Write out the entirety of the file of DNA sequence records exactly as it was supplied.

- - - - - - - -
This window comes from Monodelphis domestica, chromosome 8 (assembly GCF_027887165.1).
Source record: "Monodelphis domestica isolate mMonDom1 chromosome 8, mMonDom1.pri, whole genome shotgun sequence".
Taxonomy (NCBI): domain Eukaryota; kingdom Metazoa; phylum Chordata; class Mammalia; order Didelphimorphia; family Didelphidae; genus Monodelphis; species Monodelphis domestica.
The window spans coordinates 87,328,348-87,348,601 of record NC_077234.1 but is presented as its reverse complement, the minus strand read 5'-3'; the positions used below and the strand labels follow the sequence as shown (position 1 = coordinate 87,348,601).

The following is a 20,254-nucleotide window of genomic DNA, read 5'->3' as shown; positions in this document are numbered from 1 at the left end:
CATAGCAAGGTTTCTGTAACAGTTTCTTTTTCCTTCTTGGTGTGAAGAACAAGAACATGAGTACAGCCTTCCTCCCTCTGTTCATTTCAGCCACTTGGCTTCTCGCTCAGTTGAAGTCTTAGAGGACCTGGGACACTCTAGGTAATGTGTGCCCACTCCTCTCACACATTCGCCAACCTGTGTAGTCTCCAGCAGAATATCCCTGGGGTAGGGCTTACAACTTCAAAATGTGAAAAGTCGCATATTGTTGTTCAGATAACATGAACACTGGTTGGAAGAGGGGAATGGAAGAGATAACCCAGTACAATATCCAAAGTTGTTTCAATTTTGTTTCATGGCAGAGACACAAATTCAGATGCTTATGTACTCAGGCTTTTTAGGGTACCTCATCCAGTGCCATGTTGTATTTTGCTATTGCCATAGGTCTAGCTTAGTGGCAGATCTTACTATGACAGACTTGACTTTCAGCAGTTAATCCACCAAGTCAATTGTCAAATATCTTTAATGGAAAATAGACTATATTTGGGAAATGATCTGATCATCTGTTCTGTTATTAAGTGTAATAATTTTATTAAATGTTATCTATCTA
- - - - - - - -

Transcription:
This window comes from Monodelphis domestica, chromosome 8 (assembly GCF_027887165.1).
Source record: "Monodelphis domestica isolate mMonDom1 chromosome 8, mMonDom1.pri, whole genome shotgun sequence".
Taxonomy (NCBI): domain Eukaryota; kingdom Metazoa; phylum Chordata; class Mammalia; order Didelphimorphia; family Didelphidae; genus Monodelphis; species Monodelphis domestica.
The window spans coordinates 87,328,348-87,348,601 of record NC_077234.1 but is presented as its reverse complement, the minus strand read 5'-3'; the positions used below and the strand labels follow the sequence as shown (position 1 = coordinate 87,348,601).

The following is a 20,254-nucleotide window of genomic DNA, read 5'->3' as shown; positions in this document are numbered from 1 at the left end:
CATAGCAAGGTTTCTGTAACAGTTTCTTTTTCCTTCTTGGTGTGAAGAACAAGAACATGAGTACAGCCTTCCTCCCTCTGTTCATTTCAGCCACTTGGCTTCTCGCTCAGTTGAAGTCTTAGAGGACCTGGGACACTCTAGGTAATGTGTGCCCACTCCTCTCACACATTCGCCAACCTGTGTAGTCTCCAGCAGAATATCCCTGGGGTAGGGCTTACAACTTCAAAATGTGAAAAGTCGCATATTGTTGTTCAGATAACATGAACACTGGTTGGAAGAGGGGAATGGAAGAGATAACCCAGTACAATATCCAAAGTTGTTTCAATTTTGTTTCATGGCAGAGACACAAATTCAGATGCTTATGTACTCAGGCTTTTTAGGGTACCTCATCCAGTGCCATGTTGTATTTTGCTATTGCCATAGGTCTAGCTTAGTGGCAGATCTTACTATGACAGACTTGACTTTCAGCAGTTAATCCACCAAGTCAATTGTCAAATATCTTTAATGGAAAATAGACTATATTTGGGAAATGATCTGATCATCTGTTCTGTTATTAAGTGTAATAATTTTATTAAATGTTATCTATCTA